Here’s How You Should Be Cutting Your Kids’ Hotdogs to Avoid Choking

Cutting into chunks isn't good enough.

by Catherine Santino

The Fourth of July is not only a time to celebrate with close friends and family — it’s also the unofficial kickoff to the backyard season. Old and new backyard traditions, from outdoor movie night to lounging in cool pools can commence. Summer festivities are often full of grilling, swimming, and fireworks: all things that are superfun, but also pose serious hazards to children. Dr. Tanya Altmann, author of Baby & Toddler Basics, says that hotdogs, arguably the most popular July 4th food, are a huge choking risk for kids.

Altmann noted to USA Today that any food that’s “large, round and solid” can be dangerous for children to consume. Hotdogs make the top of the list because they are, as the USDA’s Infant Nutrition and Feeding guide notes, “exactly the size of a child’s airway and can easily wedge in there.”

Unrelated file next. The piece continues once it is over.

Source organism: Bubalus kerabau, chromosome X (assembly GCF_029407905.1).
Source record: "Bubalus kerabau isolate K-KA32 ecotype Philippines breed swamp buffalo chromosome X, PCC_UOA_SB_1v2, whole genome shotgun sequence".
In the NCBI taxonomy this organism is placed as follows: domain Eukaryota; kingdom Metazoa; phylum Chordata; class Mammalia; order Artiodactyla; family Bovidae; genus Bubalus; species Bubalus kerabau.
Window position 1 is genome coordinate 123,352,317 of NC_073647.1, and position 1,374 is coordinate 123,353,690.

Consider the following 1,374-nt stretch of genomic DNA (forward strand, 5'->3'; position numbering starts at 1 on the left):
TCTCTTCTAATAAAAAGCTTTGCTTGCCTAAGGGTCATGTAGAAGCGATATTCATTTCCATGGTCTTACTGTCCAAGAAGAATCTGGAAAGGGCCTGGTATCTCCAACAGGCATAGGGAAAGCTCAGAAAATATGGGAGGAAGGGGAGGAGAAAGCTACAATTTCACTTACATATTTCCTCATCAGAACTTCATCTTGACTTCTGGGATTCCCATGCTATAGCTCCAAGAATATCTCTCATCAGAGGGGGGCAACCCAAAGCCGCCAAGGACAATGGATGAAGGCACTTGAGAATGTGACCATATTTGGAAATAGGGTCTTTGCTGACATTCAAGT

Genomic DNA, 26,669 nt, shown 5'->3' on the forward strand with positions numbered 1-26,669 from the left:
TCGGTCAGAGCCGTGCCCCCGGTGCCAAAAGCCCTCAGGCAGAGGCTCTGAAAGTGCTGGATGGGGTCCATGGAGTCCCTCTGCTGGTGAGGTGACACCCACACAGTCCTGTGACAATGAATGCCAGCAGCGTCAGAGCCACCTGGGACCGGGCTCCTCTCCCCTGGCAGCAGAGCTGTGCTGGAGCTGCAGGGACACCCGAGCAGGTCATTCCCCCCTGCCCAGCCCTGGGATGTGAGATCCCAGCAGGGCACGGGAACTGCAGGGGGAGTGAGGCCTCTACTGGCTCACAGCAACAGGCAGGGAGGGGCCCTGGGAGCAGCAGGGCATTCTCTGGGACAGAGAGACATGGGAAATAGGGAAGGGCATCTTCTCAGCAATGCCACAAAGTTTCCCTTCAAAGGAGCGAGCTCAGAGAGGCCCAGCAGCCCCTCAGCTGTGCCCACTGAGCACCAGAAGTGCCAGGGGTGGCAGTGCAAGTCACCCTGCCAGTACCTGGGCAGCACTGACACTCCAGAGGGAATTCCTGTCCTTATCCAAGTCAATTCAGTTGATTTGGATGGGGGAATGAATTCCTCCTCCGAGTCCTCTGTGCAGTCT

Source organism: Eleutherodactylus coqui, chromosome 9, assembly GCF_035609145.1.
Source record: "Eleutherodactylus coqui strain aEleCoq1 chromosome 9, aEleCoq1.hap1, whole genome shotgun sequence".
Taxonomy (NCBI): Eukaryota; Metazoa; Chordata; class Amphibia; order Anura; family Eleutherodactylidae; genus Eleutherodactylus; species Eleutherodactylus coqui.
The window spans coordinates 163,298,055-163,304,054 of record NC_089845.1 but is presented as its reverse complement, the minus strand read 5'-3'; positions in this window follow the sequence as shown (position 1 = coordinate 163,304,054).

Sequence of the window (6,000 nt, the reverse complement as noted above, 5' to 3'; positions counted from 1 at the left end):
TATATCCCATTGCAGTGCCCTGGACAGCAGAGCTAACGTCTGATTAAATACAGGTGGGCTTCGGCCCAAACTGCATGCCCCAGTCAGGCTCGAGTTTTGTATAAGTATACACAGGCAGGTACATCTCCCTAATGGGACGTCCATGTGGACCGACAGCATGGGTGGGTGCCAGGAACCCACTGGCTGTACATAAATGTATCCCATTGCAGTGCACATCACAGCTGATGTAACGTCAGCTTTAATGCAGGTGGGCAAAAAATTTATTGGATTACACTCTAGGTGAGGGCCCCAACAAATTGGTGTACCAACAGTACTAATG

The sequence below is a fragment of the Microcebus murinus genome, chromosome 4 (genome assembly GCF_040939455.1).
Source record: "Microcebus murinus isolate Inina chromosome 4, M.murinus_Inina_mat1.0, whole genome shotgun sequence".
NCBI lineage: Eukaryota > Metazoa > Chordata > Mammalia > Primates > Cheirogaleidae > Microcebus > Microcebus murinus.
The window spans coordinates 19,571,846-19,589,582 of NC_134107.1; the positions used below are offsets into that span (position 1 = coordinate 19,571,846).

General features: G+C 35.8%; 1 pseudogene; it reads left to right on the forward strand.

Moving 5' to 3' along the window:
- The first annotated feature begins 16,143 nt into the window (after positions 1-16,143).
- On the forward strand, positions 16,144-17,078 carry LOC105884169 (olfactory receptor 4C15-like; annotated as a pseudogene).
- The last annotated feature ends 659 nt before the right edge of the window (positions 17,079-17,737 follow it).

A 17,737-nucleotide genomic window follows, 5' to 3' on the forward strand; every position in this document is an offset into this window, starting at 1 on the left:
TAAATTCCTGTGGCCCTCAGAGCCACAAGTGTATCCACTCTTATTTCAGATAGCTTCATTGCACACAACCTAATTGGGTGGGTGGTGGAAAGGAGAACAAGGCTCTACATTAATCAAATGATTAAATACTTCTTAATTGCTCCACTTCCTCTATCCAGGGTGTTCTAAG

To avoid choking, parents should cut up their kids’ hotdogs lengthwise first, then again into smaller pieces. The AAP also recommends all foods for young children be cut into half-inch pieces or smaller. Altmann says that around age 4, the choking hazard lessens because kids are “are a little more aware, their throats are a little bit bigger and they are able to handle things that need to be chewed a little more before they swallow them.” Though, she adds, this rule isn’t cut-and-dry, as “anything can be a choking hazard.”

Parents should also teach kids to eat small bites and chew thoroughly before swallowing, as well as to carefully supervise children when eating. If a child is choking, parents should immediately call 911 and implement a rescue procedure like back blows for infants or the Heimlich Maneuver for older kids.

Stay safe this weekend!